Jon Jones has history within his grasp on Saturday night. A win against Alexander Gustafsson places him into UFC light heavyweight history with the most title defenses in the company’s history. Tito Ortiz currently holds that spot at five, tied with Jones, and a win Saturday night places the young champion at the top of the division both currently and historically. But his next opponent will be one that is intriguing for those who think Jones only wins because of his size mismatch in the division: 6’5 Swede Alexander “The Mauler” Gustafsson, the first opponent Jones has faced who doesn’t have a significant height and reach disadvantage against the champion.
Fight Breakdown – Jon Jones facing off against someone with his reach proportions is being hyped as the story of the fight. “Alexander Gustafsson is tall” has been hyped but it’s the wrong story. Jon Jones doesn’t win because of sheer physicality alone. It certainly doesn’t hurt … but there’s a reason why he’s the best at 205 by a consistently wide margin.
He maximizes everything he can do and doesn’t do anything he’s bad at.
The one thing we forget about Jones is just how much he keeps improving between fights. Usually guys taper off, or maybe get in better shape than they were before, but fighters don’t consistently improve as much as Jones does between fights on a consistent basis. For a lot of young fighters they might improve a couple of percentage points between fights; Jones has consistently looked at least 10% better every fight against consistently better competition.
It’s a testament to Greg Jackson’s camp for continually helping him improve. You don’t go from being a passable striker to looking like you’ve come from a high level kickboxing background in less than a year if you aren’t putting in the requisite time in the gym to do so. Jones has become fairly known for how hard he works and it’s noticeable in how he fights. He gets better at things during fights you didn’t know he was bad at before; Jon Jones may have been physically gifted to be a world champion but he never rests on his laurels.
It also makes Jones an interesting fighter to guess about, strategy wise, because he finds ways to surprise you. He out struck Shogun Rua, choked out Lyoto Machida and took down Chael Sonnen before finishing him emphatically. He doesn’t have a set pattern to what he does; he’s harder to predict the further along he goes because he adds so much into his game with every fight.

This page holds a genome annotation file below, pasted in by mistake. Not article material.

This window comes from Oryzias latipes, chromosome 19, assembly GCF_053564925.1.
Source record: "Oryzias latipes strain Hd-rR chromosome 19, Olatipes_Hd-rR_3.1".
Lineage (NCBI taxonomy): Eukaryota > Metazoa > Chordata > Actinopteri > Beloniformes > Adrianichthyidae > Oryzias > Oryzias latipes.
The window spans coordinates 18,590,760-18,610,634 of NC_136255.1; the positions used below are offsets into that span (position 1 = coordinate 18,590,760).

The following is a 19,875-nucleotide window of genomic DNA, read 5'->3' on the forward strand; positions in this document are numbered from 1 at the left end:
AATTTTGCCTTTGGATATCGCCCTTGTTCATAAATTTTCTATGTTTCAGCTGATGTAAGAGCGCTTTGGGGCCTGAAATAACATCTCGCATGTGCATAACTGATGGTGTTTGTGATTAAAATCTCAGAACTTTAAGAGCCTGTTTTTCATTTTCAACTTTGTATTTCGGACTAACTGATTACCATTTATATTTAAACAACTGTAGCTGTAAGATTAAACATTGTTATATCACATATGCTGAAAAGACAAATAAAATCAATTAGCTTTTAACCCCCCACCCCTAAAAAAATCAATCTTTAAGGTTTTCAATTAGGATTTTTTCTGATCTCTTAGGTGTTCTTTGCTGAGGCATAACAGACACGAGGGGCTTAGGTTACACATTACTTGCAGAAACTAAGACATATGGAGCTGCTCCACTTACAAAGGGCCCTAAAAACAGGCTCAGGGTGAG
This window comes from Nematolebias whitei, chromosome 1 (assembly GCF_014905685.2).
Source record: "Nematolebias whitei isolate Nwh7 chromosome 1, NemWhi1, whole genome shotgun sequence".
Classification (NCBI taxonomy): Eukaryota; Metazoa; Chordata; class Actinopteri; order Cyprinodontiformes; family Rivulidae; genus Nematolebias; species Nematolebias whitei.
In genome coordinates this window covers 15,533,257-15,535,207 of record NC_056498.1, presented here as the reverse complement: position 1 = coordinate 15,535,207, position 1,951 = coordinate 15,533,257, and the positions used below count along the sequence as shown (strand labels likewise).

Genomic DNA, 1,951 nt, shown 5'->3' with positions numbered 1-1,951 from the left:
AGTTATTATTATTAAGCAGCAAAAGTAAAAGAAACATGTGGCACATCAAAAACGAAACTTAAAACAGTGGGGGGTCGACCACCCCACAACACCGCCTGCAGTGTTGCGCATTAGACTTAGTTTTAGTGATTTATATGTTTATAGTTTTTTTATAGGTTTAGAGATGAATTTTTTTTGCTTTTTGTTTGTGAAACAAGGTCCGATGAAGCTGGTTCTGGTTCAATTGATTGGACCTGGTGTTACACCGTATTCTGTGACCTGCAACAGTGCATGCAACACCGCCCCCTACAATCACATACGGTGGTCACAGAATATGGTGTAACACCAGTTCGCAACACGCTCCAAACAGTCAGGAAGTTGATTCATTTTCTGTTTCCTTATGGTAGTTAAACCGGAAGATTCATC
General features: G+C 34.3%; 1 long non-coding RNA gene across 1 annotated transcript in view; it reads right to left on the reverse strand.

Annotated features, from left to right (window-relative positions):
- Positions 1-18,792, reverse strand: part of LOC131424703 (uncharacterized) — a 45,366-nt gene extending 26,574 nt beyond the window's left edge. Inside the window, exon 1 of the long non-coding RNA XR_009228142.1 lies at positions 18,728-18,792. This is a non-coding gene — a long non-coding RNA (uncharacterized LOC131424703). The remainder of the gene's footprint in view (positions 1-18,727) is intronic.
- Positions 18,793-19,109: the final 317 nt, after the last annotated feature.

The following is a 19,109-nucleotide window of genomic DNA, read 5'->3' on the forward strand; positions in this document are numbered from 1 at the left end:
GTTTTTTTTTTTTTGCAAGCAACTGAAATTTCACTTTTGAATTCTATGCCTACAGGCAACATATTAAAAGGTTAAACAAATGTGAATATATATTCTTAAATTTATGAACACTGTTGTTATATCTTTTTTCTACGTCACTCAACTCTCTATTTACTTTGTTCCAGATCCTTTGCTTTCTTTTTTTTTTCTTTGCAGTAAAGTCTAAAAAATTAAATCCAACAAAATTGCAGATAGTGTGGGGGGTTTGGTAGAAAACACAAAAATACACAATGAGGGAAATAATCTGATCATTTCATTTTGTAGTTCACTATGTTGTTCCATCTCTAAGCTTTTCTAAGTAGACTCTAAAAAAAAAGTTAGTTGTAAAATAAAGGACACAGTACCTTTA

The one thing he doesn’t have this fight will be a significant reach advantage, which he usually has in a fight. That will mean something substantial because Jones has learned to fight tall against smaller opponents. Someone the same size is going to be a different approach for him. The normal inclination would be for Jones to work his kickboxing early, find his distance against the bigger opponent but I wouldn’t be surprised if puts Gustafsson on his back early and keeps him there until he gets the finish.
His wrestling is his biggest advantage and look for him to exploit it early. Gustafsson’s striking and movement has improved to the point where he’s much harder to take down. Phil Davis exposed his poor takedown defense early enough that he changed a large portion of his game around it. He fights much more similarly to Dominick Cruz now than he used to; he uses a lot of footwork and angles to set up his offense.
Unfortunately for Alexander he needs to get in close to Jones based on Jones’ reach alone.
Jones is also too good for Gustafsson’s game of using angles to set up punches, then combinations. He has enough size that on the exit he’s going to eat something big on the exit. This is going to be a fight of adjustments; both fighters have show to be pretty good at adjusting during a fight and that’ll be the key.
Why it matters – This is a history fight for Jones. His streak is already significantly better than Tito’s in every way on a historical basis. He could retire before this fight and he’s easily the greatest light heavyweight in UFC history and can make a claim for that status in all of MMA. He arguably had the best calendar year of any fighter in MMA history in 2011 en route to winning the title … and he’s a prohibitive favorite against nearly any fighter he faces. He has yet to have that moment of trouble that Anderson Silva did against Chael Sonnen the first time; right now the only question is how long he wants to stay at 205 for. He has spoken of specific dates in the past but has also cautioned that it’ll be when 205 becomes a tough cut for him. So far it’s really easy for him and a win here places him ahead of the pack for all time.
Gustafsson winning places him fairly high in the historic upsets list. He has been hyped based on his height and reach but let’s be honest; there’s a reason why Gustafsson’s physical tools, not his wins, are being promoted here. He’s a great fighter, and deservedly ranked, but his last two wins haven’t been as impressive in reality as they are paper. Gustafsson took a fairly clean decision win over Thiago Silva in his native Sweden before blowing the doors off of Shogun Rua in Seattle, of course, but he doesn’t have that signature win over an elite talent. Stopping Te-Huna, Hamill and Jared Hamman are all impressive feats but he has the same problem that Glover Teixiera does: he doesn’t have a win against someone elite. He’s beaten plenty of guys that are very good … but not elite. A win, or a good showing, will do almost as much for him as a win could.
The pick – Jones
Tags: Alexander Gustafsson, jon jones, Mixed Martial Arts, UFC 165